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Celeste Zimmerman, treasurer of the Hatch Valley Chamber of Commerce, recently told the Journal that this year’s Hatch Chile Festival was “about the town of Hatch; it’s about the surrounding farmers; it’s about all of the vendors.”
But authorities say for Zimmerman and her 30-year-old son, Raymond Swingle, it was also about defrauding event attendees out of thousands by charging phony parking fees.
The 68-year-old woman allegedly ordered her son to charge attendees for parking after being told by the Hatch Chile Festival Committee that she couldn’t. She reportedly said she would charge for parking anyway and “damn the consequences.”
Zimmerman is now charged with accessory to fraud and conspiracy to commit fraud, while Swingle is charged with fraud in the Sept. 3 incident. They were booked into the Doña Ana County Detention Center but have since been released.
This year was the festival’s 50th anniversary – an event that organizers said brings up to 30,000 people from all over the country to the “Chile Capital of the World.”
Reached by phone Saturday, Swingle said he needed to speak with his attorney, but added, “you should know that we’re completely innocent and we have tons of facts to back that up.”
Swingle said he didn’t want to reveal those facts because they could be used against him and his mother.
On Facebook, the Hatch Police Department said detectives searched Swingle’s car and found more than $4,000 in cash “believed to have been collected from the victims in this case.” The department said anyone who believes they were a victim should call the agency.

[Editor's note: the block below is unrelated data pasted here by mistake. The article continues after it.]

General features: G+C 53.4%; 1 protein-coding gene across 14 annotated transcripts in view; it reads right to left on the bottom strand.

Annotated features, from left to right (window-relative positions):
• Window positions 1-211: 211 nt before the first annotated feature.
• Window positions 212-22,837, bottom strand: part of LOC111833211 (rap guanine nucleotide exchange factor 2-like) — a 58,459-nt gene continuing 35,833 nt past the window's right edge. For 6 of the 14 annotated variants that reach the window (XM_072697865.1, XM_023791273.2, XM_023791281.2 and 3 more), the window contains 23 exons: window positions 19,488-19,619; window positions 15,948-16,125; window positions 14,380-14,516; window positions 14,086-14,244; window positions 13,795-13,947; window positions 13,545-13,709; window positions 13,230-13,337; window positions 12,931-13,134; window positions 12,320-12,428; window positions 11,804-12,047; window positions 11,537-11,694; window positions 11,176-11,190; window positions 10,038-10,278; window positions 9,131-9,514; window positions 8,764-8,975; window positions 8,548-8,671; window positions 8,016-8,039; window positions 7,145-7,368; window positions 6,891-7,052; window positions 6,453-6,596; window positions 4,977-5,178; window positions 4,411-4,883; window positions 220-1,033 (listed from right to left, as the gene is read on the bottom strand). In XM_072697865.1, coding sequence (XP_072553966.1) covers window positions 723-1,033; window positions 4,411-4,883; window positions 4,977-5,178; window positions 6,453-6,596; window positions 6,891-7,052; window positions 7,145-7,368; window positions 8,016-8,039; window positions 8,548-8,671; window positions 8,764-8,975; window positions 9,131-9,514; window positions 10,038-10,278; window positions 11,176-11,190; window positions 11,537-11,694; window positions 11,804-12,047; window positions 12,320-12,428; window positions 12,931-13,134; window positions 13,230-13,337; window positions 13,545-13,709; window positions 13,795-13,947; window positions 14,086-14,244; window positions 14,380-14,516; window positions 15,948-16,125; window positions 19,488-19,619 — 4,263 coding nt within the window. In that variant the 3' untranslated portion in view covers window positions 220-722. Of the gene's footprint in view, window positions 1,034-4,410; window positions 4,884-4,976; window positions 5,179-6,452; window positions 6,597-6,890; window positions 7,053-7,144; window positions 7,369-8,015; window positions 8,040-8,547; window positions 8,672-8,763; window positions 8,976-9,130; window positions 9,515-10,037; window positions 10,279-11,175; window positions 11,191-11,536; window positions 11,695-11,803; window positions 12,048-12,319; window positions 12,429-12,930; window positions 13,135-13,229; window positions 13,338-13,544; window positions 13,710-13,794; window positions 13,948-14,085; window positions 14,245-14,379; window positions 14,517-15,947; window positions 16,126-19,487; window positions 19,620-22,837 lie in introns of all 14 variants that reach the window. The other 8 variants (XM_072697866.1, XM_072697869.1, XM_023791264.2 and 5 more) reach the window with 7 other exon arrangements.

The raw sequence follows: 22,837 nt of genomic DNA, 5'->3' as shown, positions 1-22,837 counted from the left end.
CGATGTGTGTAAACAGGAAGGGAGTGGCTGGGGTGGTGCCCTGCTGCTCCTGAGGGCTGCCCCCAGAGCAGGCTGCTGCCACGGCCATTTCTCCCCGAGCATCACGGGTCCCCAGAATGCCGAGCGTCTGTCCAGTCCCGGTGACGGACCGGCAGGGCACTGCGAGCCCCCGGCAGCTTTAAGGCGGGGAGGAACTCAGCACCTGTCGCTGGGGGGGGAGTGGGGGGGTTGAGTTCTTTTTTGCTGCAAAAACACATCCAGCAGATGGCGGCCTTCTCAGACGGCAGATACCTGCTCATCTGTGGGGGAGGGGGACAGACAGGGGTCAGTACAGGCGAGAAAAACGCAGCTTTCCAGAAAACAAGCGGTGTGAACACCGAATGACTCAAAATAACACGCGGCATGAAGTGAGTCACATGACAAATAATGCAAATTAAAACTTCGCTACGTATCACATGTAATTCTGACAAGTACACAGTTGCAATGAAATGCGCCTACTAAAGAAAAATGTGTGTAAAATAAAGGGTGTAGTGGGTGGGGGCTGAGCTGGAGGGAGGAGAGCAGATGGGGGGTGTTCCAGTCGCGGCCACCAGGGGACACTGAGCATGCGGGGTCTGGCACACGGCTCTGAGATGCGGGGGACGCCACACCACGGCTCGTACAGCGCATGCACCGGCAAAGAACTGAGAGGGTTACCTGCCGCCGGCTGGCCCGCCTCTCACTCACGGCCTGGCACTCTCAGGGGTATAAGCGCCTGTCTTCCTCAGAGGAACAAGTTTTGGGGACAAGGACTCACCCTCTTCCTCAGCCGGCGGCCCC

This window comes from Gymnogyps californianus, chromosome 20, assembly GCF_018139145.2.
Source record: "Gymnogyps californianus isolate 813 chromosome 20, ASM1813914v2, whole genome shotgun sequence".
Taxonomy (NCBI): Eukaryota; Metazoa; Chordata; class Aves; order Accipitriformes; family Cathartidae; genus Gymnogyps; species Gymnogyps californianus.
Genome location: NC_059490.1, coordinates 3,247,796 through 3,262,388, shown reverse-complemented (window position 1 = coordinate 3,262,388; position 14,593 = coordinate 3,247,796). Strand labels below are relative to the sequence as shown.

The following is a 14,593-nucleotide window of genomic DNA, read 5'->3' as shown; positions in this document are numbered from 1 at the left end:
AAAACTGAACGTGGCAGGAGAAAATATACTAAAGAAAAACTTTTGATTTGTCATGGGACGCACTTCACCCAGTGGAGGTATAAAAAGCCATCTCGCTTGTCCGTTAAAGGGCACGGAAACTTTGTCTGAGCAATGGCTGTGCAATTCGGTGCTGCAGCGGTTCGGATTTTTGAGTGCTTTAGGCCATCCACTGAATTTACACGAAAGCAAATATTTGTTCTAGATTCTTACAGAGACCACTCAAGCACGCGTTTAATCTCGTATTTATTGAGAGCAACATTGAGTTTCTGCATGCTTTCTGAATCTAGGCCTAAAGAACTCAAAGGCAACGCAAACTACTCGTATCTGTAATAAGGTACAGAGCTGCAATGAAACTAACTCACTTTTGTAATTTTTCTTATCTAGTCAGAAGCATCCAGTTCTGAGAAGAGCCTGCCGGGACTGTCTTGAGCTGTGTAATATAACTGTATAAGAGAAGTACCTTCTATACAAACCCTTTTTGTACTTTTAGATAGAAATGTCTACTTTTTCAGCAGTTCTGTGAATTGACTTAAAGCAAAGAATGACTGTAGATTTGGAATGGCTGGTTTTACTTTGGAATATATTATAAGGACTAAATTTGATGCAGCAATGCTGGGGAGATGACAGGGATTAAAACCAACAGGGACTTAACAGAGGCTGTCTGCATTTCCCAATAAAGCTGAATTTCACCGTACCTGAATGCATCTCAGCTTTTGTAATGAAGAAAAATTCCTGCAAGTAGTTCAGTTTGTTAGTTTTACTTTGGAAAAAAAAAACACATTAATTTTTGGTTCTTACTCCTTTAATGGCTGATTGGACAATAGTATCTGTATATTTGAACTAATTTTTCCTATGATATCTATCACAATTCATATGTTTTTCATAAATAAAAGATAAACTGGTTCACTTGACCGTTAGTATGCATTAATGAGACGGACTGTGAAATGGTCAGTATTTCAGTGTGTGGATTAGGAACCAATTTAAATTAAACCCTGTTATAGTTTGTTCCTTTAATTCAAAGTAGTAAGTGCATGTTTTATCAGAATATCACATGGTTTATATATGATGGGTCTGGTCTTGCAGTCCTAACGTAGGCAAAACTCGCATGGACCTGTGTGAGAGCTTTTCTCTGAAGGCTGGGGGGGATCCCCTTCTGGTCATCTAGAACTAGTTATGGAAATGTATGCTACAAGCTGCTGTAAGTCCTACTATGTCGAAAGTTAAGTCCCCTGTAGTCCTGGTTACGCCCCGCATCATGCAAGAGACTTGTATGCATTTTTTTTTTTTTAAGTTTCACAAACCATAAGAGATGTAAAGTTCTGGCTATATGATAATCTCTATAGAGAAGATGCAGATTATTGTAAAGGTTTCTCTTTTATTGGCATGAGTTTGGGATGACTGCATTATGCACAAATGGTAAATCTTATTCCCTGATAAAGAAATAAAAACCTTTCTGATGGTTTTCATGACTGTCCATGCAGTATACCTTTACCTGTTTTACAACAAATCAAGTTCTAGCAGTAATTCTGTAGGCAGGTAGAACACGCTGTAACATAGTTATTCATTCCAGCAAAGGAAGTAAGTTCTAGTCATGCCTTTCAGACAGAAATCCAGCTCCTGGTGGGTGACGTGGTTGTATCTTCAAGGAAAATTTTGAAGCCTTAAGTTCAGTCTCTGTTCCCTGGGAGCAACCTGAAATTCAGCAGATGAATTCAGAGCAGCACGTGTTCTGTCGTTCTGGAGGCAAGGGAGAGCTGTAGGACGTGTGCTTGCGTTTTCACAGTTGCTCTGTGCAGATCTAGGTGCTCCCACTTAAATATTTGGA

The mother-son duo got roasted by many in the comments section of the Facebook post, while others came to their defense.
One person wrote, “He got you all because he only charged me $5.00.”
According to an arrest warrant affidavit filed in Doña Ana County Magistrate Court:
A New Mexico State Police officer noticed a man stopping vehicles on East Herrera Road and charging $10 for parking during the festival. The officer told the man – identified as Swingle – that he cannot charge for parking on a public road and to leave.
But police said Swingle kept stopping vehicles in front of the officer, blocking drivers in until they paid $10. The officer detained Swingle, who told him his mother, Zimmerman, told him to charge $10 for parking.
According to court records, Swingle had collected more than $863 by that time.
Lisa Neal, president of the Hatch Chile Festival Committee, told police Zimmerman was “angry and disgruntled” when the committee said she could not charge for parking during the festival. Neal said Zimmerman told her assistant she would charge for parking anyway and “damn the consequences.”
Neal told police Zimmerman had created a website – which Neal said was not approved by the committee – that told attendees there would be “a $10 contribution to park,” saying the fee will “keep the Festival going for you to enjoy.”
“There is no additional Festival Fee above the parking contribution,” the website states.